China is rapidly expanding its nuclear arsenal, Pentagon says in new report

Vishnuaravi

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This article focuses on China’s increasing nuclear capabilities.

This article is written in the light of a recent report called the China Military Power Report that was released by the Pentagon (i.e) the American defence establishment. It’s a very common exercise under which the Pentagon releases multiple reports not just on China, but also in other countries around the world, including India. This report says that China has been on a mission to increase its nuclear capability without being 100% transparent about the same. It says that the People’s Republic of China is adding multiple weapons in its artillery and is focusing on four key areas (i.e) quantitative strength, atomic yield, delivery capabilities and posture. Let’s discuss these four in detail.

First, the number of nuclear warheads that China has is on a steep increase. For instance, the report says that by the end of 2027, China would have about 700 nuclear weapons, which is about a 3½ times increase of the current strength of 200. Not just this, by the end of 2030, their nuclear stockpile will reach 1000 weapons. Just for comparison, the stockpile that America has of nuclear weapons is 3750, which is a sharp decline from the earlier stockpile. It is said that at the beginning of the 21st century, America used to have 10,000 nuclear weapons, which they have decreased to 3750, and they are not planning to increase it anytime soon.

Secondly, China is also working to develop low yield weapons so that they can be used in a face to face war with little collateral damage, meaning that they are developing nuclear bombs that would be smaller in size, that would be much easier to control and would be helpful in hitting pinpoint targets. Just like India uses Pokhran as its nuclear test facility, China uses a place called Lop Nur as its nuclear facility. Over the past few years, China has declined access to this nuclear facility to inspectors from around the world, which is raising questions about China’s intentions, specifically with regard to the low yield weapons.

Thirdly, China has been adding a lot of new missiles to its artillery. For example, the recently released a DF-26 ballistic missile, which is an intermediate-range ballistic missile. China also developed the JL-2 submarine-launched ballistic missiles with a range of 72,000 kilometres, making it an intercontinental ballistic missile. Just for comparison, India’s largest range ballistic missile is Agni-V with a range of 5000 kilometres.

Not just this, China is moving towards a launch on warning nuclear systems.

Now, what does this mean?

Launch on warning means if China’s systems get a warning that another country has launched nuclear weapons towards China. Even before those weapons hit China, China would already launch its nuclear weapons, this is called launch on warning. Even if it is a false warning that the systems identify themselves, even then, the weapons would launch themselves. That is why it is extremely dangerous. This makes the possibility of a machine error much higher, and that is why the world is concerned regarding this.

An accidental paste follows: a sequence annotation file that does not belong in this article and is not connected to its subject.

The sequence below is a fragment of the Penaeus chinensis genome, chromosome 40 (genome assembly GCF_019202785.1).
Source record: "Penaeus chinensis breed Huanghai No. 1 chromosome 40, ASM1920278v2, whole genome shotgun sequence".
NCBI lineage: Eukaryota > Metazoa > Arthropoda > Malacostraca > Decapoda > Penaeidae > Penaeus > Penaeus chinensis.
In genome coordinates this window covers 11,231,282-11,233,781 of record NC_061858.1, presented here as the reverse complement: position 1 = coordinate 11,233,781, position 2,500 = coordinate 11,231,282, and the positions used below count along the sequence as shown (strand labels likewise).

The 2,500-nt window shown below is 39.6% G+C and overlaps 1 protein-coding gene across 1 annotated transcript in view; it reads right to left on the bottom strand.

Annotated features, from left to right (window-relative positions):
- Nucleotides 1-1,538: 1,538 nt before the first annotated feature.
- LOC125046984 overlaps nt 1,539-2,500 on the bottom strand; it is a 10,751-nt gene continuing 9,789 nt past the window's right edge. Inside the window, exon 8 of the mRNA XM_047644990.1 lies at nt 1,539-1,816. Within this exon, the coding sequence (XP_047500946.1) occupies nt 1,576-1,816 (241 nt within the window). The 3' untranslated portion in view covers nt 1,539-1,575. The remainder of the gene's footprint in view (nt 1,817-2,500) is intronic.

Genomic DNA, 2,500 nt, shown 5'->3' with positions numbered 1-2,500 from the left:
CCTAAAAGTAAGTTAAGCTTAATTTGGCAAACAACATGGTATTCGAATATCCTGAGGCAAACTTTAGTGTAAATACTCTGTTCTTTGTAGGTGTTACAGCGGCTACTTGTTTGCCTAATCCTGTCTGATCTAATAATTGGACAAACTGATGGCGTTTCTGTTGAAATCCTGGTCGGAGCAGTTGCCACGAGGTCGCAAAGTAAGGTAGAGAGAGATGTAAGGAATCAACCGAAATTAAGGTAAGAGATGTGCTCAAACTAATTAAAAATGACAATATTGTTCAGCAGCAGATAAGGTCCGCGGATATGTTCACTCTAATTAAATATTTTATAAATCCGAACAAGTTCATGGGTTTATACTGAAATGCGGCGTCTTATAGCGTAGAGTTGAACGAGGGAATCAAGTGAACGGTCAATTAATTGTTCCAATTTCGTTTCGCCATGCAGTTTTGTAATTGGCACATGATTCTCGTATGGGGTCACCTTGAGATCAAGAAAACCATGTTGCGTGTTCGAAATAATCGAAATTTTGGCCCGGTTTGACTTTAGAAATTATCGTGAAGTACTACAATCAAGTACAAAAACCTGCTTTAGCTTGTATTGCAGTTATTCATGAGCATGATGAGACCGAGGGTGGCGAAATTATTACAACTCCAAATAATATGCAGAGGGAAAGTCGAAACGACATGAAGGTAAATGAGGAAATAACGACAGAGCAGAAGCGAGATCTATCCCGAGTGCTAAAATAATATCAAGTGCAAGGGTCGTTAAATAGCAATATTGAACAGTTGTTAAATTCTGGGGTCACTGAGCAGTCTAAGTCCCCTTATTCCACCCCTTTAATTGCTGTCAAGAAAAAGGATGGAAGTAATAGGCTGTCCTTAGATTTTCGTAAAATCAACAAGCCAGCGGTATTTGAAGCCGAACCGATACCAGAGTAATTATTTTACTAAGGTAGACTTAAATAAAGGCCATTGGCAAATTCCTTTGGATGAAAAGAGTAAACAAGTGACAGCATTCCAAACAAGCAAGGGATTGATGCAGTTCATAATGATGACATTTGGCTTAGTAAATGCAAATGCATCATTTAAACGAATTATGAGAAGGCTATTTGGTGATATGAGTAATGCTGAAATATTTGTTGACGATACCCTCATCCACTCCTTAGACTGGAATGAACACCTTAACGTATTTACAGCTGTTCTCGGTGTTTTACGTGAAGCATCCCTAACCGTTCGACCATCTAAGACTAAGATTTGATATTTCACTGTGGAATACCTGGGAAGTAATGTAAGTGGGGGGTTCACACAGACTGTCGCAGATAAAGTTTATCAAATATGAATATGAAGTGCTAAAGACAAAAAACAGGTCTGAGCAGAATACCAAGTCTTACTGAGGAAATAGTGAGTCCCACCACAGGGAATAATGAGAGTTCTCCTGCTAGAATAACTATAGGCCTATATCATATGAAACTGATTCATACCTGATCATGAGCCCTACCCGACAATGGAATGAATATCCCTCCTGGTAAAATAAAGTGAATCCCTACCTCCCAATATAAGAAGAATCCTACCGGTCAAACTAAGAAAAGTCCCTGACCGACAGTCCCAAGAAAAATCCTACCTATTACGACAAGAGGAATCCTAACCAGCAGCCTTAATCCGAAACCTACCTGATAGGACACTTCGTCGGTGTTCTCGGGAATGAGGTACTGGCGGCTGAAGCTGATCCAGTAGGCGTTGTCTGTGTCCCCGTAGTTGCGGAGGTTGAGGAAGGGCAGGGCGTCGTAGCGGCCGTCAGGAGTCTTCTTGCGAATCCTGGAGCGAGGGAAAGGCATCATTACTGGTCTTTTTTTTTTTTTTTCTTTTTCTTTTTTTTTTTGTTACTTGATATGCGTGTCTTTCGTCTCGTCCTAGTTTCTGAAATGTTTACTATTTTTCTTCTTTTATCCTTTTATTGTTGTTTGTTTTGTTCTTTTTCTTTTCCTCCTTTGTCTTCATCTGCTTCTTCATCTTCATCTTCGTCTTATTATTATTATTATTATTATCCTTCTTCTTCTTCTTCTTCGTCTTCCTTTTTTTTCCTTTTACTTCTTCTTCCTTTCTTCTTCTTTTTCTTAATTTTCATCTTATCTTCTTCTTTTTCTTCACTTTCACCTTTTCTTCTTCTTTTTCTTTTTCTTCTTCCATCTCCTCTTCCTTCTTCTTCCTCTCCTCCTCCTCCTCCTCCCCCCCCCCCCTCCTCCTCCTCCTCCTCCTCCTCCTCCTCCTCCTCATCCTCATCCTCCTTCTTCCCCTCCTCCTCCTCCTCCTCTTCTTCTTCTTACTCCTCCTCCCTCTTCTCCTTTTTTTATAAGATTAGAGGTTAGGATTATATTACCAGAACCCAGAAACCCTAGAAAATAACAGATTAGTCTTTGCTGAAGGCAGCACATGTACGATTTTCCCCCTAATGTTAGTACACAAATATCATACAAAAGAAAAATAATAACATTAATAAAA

Not just this, during the COVID 19 pandemic, when the entire world was running towards making medical supplies, China added two new types of weapons (i.e) type 094 nuclear powered ballistic submarines to their already extremely strong fleet. Now, this allows us to look beyond this and see how China has been increasing its influence in the global world.

Now, we can see, how China is increasing its influence in global institutions by making use of its money power.

In the past decade, China’s contribution to many global organizations has increased considerably, which has allowed China to gain the support of many not so powerful nations. As of 2020, China was the largest contributor in UNESCO, 2nd largest contributor in WHO, and even in the other organizations, it has been increasing its strength by giving a lot more money as compared to earlier, thus attracting smaller countries towards its own influence. This also allows us a chance to revisit the concept of no first use policy.

No first use policy simply means that a nuclear country says that we will not be the first one to use nuclear weapons. We will only use them when we are attacked by some other country. The interesting part is China right now is the only nuclear-armed country in the world to actually have a no first use policy. Even India’s own no first use policy has certain conditions (i.e) India’s no first use policy says that if India is attacked with a chemical or a biological weapon, even then we would be willing to use our nuclear weapons, although this is only a policy on paper. 

So, for example, if China tomorrow fires the first nuclear weapon against any country, you can’t hold China accountable in any court because it is a voluntary announcement made on their behalf. Same as with India, the reason why India follows a no first use policy is it allows us to have a much better image at the international level and allows us to have a lot of exceptions when it comes to dealing with nuclear material without signing treaties such as the NPT. Other nations such as France, North Korea, Pakistan, Russia, the UK or even the US have not adopted any no first use policy. There was a debate a few months back when India’s defence minister, Rajnath Singh, said that although right now we have the no first use policy, the future of the policy will depend on the circumstances. However, India has not made any announcement of changing this policy to date.

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Hi, I am Vishnu, and I have been a blogger for more than 2 years now; and I will provide some knowledgeable current international news to my readers.

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